Yesterday: We practiced loss of comm from Cap Comm to EVA so MACHO moved in ways that meant, “Yes,” “No,” “Stop,” “Go.” Kavya and I followed the instructions well. Alas, the spider bot did not work. We scouted the hill near the Hab and Jorge found a surface deposit of fossil oyster shells, and I stared at the massive heft of Factory Butte in the distance, thinking of John Wesley
Powell’s expedition to the area in the last century. It was wonderful to be out and up and see the vistas. Jorge and I filled pockets with fossils and turned back toward the Hab. Kavya was sitting on the edge of the hill, meditating. Humberto stood stock still, staring toward our white metal temporary home. Our Martian soda can.
I thought about how, 10 years ago, I was in Antarctica, at the tail end of a month-long expedition to collect meteorites, living on the polar plateau in a tent. It did not end well. Insomnia and depression did me in. Here, the work days are far more varied, the conditions much more comfortable. We sleep inside instead in Scott tents at temps well below zero, often in high winds. Having access to internet helps a lot. In Antarctica, we only had satellite phones.
Once the EVA was done, we again tended to housekeeping. As in Antarctica, here: probably 60 to 70 percent of our time is filing reports, cooking, cleaning up, doing other domestic tasks. There are water levels to record, trash to remove. There are plants to water, measurements to be taken, and I still need to have Josh and Humberto give me a good overview of all the plant-growth
experiments. Also, there are conversations. At lunch, a debate over the merits of going to an asteroid next, returning to the Moon or going right to Mars. We discuss ways to make the helmets more comfortable. Josh interviews Kavya for a Boeing website. We decide we’ll do video interviews of all of us. We have a photo yet to take in our crew polos before Kavya leaves Friday evening; she has an important test to supervise back at Boeing.
In evening, we had mac-and-cheese. Earlier, Peter and Kavya compared notes they took of a plant as though they had discussed life on Mars. Josh and I listened to them discuss the plant details, and we decided that they passed: They noticed excellent details, from the texture of the leaves to the
Then, last night, we went to the observatory. For this, we don’t wear jumpsuits, helmets or oxygen supplies; we wear gloves, hat, coats. The stars were exquisite, though the telescope didn’t align easily or take good photos. Still, Kavya saw her first galaxy, the Sombrero. I spent a long time outside the dome, just looking up with my eyes and binoculars, feeling the planet and its sky,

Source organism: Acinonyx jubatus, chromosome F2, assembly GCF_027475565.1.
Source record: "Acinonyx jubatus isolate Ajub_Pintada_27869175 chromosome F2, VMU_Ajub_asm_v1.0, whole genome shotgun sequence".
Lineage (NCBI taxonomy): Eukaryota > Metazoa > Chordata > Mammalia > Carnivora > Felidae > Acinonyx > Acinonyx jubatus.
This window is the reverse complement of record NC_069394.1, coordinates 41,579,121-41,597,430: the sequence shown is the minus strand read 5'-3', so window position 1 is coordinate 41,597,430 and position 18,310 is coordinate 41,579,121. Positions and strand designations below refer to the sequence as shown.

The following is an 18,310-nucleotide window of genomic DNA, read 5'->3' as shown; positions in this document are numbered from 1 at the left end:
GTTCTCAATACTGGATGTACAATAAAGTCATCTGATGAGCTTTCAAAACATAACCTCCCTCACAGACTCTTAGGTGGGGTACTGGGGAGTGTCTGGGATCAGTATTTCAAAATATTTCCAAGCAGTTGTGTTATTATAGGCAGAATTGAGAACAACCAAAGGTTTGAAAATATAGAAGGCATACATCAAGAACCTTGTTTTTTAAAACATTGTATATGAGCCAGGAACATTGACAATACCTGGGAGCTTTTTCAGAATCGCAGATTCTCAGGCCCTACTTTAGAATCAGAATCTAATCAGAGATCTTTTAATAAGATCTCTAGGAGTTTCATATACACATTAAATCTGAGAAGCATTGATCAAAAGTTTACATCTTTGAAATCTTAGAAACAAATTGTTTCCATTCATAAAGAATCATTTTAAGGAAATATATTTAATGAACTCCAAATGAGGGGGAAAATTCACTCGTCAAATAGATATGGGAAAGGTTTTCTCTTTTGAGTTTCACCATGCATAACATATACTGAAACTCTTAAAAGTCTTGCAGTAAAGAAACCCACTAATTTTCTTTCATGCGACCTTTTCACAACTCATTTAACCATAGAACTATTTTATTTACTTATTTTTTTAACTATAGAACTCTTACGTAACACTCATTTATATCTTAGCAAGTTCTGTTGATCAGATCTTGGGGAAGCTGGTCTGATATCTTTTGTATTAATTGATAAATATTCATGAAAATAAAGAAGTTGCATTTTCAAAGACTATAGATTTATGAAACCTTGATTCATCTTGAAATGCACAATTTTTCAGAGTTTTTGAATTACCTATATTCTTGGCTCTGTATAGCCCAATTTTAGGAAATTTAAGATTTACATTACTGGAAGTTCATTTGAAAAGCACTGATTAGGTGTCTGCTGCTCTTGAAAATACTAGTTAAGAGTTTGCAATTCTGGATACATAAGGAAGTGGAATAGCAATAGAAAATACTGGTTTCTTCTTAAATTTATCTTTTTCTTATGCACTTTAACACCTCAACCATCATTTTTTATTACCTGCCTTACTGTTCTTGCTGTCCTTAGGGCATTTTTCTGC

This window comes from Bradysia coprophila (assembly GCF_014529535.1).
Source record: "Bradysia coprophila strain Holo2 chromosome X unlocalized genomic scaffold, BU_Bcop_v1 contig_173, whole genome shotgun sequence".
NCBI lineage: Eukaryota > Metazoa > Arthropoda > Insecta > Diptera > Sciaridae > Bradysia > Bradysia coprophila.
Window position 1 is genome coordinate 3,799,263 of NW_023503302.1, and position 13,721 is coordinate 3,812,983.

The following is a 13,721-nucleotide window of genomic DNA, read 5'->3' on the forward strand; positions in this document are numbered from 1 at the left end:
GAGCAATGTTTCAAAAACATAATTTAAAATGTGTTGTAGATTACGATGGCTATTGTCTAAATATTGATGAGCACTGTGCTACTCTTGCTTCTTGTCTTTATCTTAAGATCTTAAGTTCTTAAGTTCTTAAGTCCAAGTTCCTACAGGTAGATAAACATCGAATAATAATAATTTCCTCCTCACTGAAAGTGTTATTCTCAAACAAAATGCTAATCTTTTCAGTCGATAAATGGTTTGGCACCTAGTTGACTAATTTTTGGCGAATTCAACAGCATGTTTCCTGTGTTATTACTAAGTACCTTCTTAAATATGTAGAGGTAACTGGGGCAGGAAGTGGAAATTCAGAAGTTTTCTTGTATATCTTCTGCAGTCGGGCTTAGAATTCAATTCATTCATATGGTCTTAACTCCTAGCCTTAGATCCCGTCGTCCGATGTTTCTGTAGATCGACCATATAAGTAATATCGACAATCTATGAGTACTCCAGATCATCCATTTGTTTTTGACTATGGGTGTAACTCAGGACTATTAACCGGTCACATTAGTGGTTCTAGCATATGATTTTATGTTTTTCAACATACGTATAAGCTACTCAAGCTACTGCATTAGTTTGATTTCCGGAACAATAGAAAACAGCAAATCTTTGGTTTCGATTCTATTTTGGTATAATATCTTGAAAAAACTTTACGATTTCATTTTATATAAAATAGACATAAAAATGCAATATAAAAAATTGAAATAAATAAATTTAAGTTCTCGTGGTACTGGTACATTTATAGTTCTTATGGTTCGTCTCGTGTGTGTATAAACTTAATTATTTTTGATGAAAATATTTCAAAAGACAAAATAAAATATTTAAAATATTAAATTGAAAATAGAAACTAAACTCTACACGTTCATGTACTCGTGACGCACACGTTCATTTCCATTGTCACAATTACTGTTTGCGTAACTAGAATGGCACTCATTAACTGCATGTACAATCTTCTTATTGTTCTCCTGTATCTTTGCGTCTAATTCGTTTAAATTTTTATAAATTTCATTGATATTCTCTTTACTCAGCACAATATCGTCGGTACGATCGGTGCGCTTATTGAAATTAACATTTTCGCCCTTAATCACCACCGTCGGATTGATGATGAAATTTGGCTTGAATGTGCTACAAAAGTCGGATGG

whichever one it was. Up there, Mars hung like a drop of gold.
Today: Slow, slow morning. We’re in our routine though feeling tired, sore, a bit off. Humberto set up a water-flow measurement experiment to see how much water we are using (I’m glad he did so after my sponge/shower bath yesterday—which was perhaps my personal highlight of the past 36 hours
or so). After lunch, I was on an EVA with Humberto, Josh and Kavya to scout out locations for next week’s rescue operations, using Jorge’s stretcher/handcart. I had a lousy pack so I was grateful for the fact that the helmets are not air-tight. I gulped in fresh air whenever I could. We drove
the ATV/Martian Rovers up the road and found an area that we thought might be a mine shaft—not that we would go into one—but it turned out to be an eroding slope that had been fenced off. But around that area was the perfect spot for rescue EVA practice: a wide flat, some gentle slopes, steeper terrain, various soil and rock compositions.
We talked about improvements to the Hab and equipment. We do this a lot. I suggested foam padding—which could be rigged from spare foam mats here—for under the helmets. Josh and Kavya discussed a different kind of backpack, one with pockets, and Josh wonder if a circular platform of
plants could be hung from the ceiling such that portions could be lowered as needed and fresh food harvested or, simply, flowers put in front our ready-for-green-life faces.
I suppose I should also mention that we found water on Mars today. Yes, Earthlings, there is a mudhole on Mars! Tucked in under a low ledge and cliff, the dead end of a wash, it’s a miniature version of the Great Salt Lake—water flows in but doesn’t flow out, moving again only as it evaporates. The pond was a scummy dun and could be the only watering hole around for quite awhile. Of course there creeks and rivers in this country too. The watering hole might explain the presence of a mountain lion that Josh believes he saw yesterday—a quick profile, a long tail.
He showed me the tracks today. They were cougar. So Mars also has charismatic megafauna…some kind of fierce predator out of Edgar Rice Burroughs?
On our way out, Josh signaled for us to stop. He scooped up a soil sample—full of green algae.
“Two strips of algae, that’s all you need to get a Nobel on Mars,” says Peter when, hot and sweaty, we get out of our gear. A pond and mountain lion would help too.
--Christopher Cokinos, Crew Journalist